Claes Göran Reimerthi

Born 12 January 1955

Died 23 July 2021 age 66

Author Fantomen magazine and Daily/Sunday The Phantom newspaper stories

Claes Reimerthi, giant of the Swedish comics community and one of the most important individuals in The Phantom history, passed away over the weekend. In this post, Chronicle Chamber pays our tribute and our respects.


Claes Reimerthi’s first published Phantom story appeared in Fantomen #22 of 1984 under the pseudonym Michael Tierres, an anagram of his own name. 22/1984 featured the first instalment of the two-part Gold Fever with art by Jaime Vallve, and tells the story of a young, pre-oath 16th Phantom. With the benefit of hindsight, it was perhaps a telling introduction to an author who would become renowned as one unafraid to make his own mark on the story and legacy of The Phantom. Gold Fever was published in Australia by Frew in 2010, in The Phantom #1583.

The emerging author was credited in 61 issues as Michael Tierres over 9 years before giving up the pseudonym. He would go on to be the credited writer in a further 218 issues of Fantomen, for a total of 279 total. While he has quite a number of two- and up to six-part stories spanning issues which means that this cannot be regarded as the total number of stories as such, there is no doubt that he has been clearly the second most prolific Phantom author of all time (particularly once you factor in the epic 50-part Heart of Darkness). The editorial team at Fantomen retains a number of his unpublished scripts written in the months before his retirement earlier this year, so that number will grow posthumously.

However, Claes Reimerthi is not remembered simply for the volume of stories he wrote, but also for the enormous quality and talent he brought to the page. His stories include some of the most popular with Phantom readers and have consistently been voted highly by readers in Best Story awards, topping the count eight times in Sweden between 1984 and 2018, a further six times in Norway (1998-2009) and once in Finland (1986).

Talented and popular, Claes was one of a small group of influential creators summoned into "the Brain Trust" of Team Fantomen by editor Ulf Granberg in 1992. This core group participated in annual seminars to discuss the Swedish team's development of The Phantom and determine the direction of their own ongoing continuities and story arcs. Claes and long-time colleague Hans Lindahl would later become co-editors of Team Fantomen's Phantom production from 2013 to 2015, following Granberg’s retirement.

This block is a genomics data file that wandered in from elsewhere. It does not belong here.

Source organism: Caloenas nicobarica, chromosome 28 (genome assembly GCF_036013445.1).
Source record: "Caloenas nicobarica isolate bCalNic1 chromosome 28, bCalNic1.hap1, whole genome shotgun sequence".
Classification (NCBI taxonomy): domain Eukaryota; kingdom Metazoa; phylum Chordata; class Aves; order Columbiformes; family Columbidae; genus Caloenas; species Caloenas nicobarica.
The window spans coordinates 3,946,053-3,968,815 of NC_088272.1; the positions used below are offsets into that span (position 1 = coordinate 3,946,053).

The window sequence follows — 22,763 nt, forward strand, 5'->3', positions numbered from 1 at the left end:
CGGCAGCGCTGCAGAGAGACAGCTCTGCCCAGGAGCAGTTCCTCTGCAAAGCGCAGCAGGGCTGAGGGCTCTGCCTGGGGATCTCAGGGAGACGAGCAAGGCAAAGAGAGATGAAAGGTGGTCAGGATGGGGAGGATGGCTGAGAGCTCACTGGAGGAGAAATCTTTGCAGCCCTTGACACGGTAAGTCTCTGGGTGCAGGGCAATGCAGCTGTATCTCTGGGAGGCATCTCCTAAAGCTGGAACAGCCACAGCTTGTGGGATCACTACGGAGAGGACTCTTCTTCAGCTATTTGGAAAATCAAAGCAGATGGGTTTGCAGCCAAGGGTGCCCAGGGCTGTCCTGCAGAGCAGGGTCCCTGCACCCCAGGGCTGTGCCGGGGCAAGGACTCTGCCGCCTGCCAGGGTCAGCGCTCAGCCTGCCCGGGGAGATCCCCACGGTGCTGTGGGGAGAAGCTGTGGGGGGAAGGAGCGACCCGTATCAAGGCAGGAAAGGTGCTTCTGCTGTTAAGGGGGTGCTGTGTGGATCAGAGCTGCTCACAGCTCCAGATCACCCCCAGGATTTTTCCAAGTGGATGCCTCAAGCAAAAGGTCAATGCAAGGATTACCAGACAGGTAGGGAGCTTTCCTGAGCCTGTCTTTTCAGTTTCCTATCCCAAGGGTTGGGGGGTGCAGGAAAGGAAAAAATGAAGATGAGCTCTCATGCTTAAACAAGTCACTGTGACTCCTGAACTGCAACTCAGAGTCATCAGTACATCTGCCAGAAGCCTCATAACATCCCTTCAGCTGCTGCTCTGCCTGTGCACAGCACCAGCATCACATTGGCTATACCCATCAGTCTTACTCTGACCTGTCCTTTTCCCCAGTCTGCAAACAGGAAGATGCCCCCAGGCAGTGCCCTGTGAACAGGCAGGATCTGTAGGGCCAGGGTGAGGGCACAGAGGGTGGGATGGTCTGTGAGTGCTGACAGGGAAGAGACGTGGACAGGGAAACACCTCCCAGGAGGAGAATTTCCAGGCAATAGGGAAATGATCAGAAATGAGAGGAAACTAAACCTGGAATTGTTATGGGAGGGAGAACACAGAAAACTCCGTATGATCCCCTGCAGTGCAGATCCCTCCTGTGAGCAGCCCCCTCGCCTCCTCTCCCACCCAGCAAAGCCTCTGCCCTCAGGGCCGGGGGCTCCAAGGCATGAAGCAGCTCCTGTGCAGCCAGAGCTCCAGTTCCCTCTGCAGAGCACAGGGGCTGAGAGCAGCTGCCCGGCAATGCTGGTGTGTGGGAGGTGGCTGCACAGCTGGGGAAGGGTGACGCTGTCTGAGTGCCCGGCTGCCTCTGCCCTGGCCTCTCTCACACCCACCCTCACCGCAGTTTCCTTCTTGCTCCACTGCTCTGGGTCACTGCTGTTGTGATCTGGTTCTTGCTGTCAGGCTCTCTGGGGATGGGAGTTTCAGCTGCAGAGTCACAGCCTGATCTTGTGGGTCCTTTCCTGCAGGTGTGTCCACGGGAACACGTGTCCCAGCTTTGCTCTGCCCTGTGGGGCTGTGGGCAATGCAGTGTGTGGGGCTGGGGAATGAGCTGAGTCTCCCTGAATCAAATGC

1994’s two-part tale Election in Bengali was one of the first stories produced under this new regime and was the first time a story is attributed to Claes Remeirthi. As the harbinger of a new editorial direction, Election in Bengali remains a seminal, if somewhat controversial, story to this day. In periodically removing Lee Falk’s Lamanda Luaga from the Presidency, Claes and Team Fantomen created a split in the Phantom universe that (spoiler alert for non-Fantomen readers) would not be completely resolved until Luaga was returned to the position in 2019's A New Hope by Mikael Sol and Anthony Spay (Fantomen 24/2019 – not yet published by Frew).

In much of that 25-year interim period, Team Fantomen were able to play with the politics of Bangalla and create a raft of unique tensions for the Phantom to deal with. This freedom allowed another key story arc that Claes had a lead hand in: the generational evolution of the Singh dynasty. He oversaw the introduction of Sandal Singh as the leader of the Singh Pirates in the mid-2000s and developed stories that saw her take her turn as President of the fictional African nation. While Claes’ development of Sandal’s complicated relationship with the Phantom through the early 2010s remains contentious among many phans, it is further evidence that he was prepared to expand and develop the character right throughout his career.

This spirit of creativity and expansion saw some of the most formative stories in Team Fantomen’s contribution to the Phantom universe coming from the pen of Reimerthi.

He was particularly active in historical stories about previous generations of the character, from the 1984 Best Story winner The First Phantom to the popular The Triads and Nat Turner’s Spirit sagas. While many of these tales were well received by phans, there was also the occasional criticism that his historical tales could become wordy and bogged down in detail at times.

While always respectful of the source material Cleas was also very prepared to step well away from Falk lore, creating such diverse titles as The Phantom Crusader, The Phantom Gladiator, In a Strange Land, and Rahotep, all set before the established Phantom timeline and reconsidering some elements of possible Phantom history. While not to the taste of all phans, this genre of “fantasy” Phantom stories were clearly a favourite of his. Not restricted to the past, Cl